Tougher A-levels to allow fewer re-takes
A-levels should be strengthened by only allowing one re-sit, replacing "modules" with end-of-year exams and increasing university involvement, says the exam watchdog, Ofqual.
Ofqual chief, Glenys Stacey, says too many re-sits by pupils can "devalue individual exams".
There are also questions over whether AS-levels should be scrapped.
The A-level reforms will mean "higher education becomes more involved", says Ms Stacey.
Ofqual is setting out proposals on changes to A-levels, which will be open for consultation for three months.
If the proposals are adopted, the first changes would be applied to A-level courses beginning in September 2013 - with pupils taking reformed exams in summer 2015.
Changes to content would be introduced from September 2014.
This "gold standard" qualification is taken by pupils in England, Wales and Northern Ireland.
The exam watchdog is suggesting a shift away from a "modular" structure - and a reduction in the opportunities for pupils to keep re-taking exam components to push up their grades.
The proposals call for an end of the January exams and puts forward the option of only allowing one re-take for AS and final A-level exams.
This would mean that there would only be one set of exams each year, in the summer term at the end of each of the two years.
Ms Stacey says this would "re-balance the emphasis of A-levels onto the learning rather than the assessment".
The role of AS-levels remains open to debate - with questions raised about whether they should continue in their current form.
Ofqual says it is "neutral" on the future of AS-levels and sets out three options - scrapping them altogether, keeping them in their current form or turning them into a standalone qualification which did not contribute to the A-level.
If AS-levels were to be scrapped, it would mean A-levels returning to a two-year course with a final set of summer exams.
Brian Lightman, leader of the ASCL head teachers' union, called for more debate about the value of the modular structure.
"It is simplistic to say that a course done in modules is easier than one with terminal exams. Nearly all university courses are modular and I have yet to hear criticism that they aren't rigorous enough," said Mr Lightman.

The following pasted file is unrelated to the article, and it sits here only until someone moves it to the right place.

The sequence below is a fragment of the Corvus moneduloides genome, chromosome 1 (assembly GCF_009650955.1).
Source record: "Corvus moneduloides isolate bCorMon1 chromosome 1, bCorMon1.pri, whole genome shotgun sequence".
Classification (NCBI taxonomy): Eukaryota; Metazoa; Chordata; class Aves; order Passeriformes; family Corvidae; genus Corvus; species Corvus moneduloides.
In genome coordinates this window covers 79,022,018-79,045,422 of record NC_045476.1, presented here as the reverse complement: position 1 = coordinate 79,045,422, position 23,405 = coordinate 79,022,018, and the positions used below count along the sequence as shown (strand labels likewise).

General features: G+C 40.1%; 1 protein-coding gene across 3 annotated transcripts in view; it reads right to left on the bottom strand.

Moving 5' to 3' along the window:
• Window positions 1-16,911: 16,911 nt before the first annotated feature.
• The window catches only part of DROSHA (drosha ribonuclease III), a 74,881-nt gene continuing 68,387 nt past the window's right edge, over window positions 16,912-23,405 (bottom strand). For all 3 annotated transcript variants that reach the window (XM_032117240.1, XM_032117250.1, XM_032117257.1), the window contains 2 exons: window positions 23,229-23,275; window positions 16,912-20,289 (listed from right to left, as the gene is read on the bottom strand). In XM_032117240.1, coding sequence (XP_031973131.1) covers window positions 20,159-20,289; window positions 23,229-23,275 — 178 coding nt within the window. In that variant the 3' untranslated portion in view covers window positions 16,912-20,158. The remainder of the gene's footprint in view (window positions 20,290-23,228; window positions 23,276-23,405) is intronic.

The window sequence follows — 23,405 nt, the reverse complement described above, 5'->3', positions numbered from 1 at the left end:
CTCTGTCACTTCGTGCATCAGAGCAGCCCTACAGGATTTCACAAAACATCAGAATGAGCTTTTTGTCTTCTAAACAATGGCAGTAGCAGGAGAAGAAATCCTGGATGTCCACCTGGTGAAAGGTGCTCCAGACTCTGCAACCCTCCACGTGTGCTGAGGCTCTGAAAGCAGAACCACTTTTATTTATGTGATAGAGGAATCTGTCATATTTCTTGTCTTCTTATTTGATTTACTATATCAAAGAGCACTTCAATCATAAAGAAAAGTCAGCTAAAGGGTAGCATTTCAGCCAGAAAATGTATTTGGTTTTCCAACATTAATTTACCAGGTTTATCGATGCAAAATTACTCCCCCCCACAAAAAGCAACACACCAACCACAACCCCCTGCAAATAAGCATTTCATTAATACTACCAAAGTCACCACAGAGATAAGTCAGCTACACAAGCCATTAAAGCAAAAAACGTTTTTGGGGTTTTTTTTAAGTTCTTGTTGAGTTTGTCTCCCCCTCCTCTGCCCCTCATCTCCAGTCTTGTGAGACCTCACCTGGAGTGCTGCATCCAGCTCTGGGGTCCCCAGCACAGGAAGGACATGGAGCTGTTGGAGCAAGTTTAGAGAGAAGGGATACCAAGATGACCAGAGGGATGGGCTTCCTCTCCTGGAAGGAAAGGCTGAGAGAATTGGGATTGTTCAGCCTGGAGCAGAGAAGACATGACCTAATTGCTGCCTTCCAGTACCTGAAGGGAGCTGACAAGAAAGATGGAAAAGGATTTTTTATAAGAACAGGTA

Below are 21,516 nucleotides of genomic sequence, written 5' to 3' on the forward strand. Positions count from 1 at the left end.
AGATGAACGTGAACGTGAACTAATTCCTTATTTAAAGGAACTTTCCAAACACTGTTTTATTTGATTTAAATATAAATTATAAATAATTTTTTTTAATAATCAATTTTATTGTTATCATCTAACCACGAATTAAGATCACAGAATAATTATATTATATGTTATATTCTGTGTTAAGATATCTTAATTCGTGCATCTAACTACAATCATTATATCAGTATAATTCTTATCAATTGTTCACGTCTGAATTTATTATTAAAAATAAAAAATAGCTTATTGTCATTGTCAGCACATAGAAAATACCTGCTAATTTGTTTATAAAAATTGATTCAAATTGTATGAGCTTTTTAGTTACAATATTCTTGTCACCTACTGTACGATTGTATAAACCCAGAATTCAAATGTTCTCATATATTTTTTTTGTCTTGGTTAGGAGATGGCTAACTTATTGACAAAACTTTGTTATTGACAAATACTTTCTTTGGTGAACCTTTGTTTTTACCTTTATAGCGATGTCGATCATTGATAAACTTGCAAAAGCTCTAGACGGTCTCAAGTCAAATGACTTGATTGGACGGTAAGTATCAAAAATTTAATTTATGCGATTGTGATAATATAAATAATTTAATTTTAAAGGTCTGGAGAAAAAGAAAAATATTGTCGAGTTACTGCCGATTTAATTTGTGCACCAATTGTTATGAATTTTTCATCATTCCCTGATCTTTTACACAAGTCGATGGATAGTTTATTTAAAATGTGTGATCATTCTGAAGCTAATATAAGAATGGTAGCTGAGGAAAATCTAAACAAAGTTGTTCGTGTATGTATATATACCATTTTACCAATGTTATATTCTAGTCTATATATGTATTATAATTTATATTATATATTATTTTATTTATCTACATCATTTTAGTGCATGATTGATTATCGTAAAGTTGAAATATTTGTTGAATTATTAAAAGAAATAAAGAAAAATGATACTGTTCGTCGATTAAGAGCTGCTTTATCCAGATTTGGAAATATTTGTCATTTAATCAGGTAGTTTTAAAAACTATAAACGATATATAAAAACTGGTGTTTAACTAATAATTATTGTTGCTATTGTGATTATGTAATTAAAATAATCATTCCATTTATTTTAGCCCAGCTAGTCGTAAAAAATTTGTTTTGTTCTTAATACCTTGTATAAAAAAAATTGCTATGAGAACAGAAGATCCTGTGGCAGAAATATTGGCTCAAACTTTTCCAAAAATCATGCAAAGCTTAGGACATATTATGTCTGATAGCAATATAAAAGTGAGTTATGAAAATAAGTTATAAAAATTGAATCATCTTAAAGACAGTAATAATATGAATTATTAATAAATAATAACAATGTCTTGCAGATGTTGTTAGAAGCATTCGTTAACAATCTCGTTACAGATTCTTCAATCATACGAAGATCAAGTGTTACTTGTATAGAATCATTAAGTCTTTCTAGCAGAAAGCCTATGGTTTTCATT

Education Secretary Michael Gove wrote to Ms Stacey earlier this year, calling for universities to become more involved in A-levels, so they could better prepare students for degree courses.
The proposals set out by Ofqual say that universities should be engaged in the content and design of A-levels - and that the qualifications should have the support of at least 20 universities.
Responding to the changes, the Russell Group of leading universities said that A-levels were "broadly fit for purpose" - but the changes would be beneficial.
Wendy Piatt, the group's director general, said the culture of re-sits was fuelling "grade inflation" - and so supported limits on re-taking exams.
She also supported a move away from a modular approach to teaching and testing - saying that pupils could arrive at university still expecting to be "spoon fed".
The Russell Group has also voiced concerns about the lack of rigour in some subjects, such as maths and English.
Pam Tatlow, chief executive of the Million+ group of universities, said that the level of engagement in A-levels expected of universities would require a "co-ordinating body".
Ms Tatlow also said that the qualification would lose credibility if approval was limited to only a "small sub-set" of universities.
Neil Carberry of the CBI said that employers would also want to see their needs reflected in changes.
"The focus needs to be on making A-levels more challenging, to ensure that young people are not just better prepared for university, but are also well-equipped for work."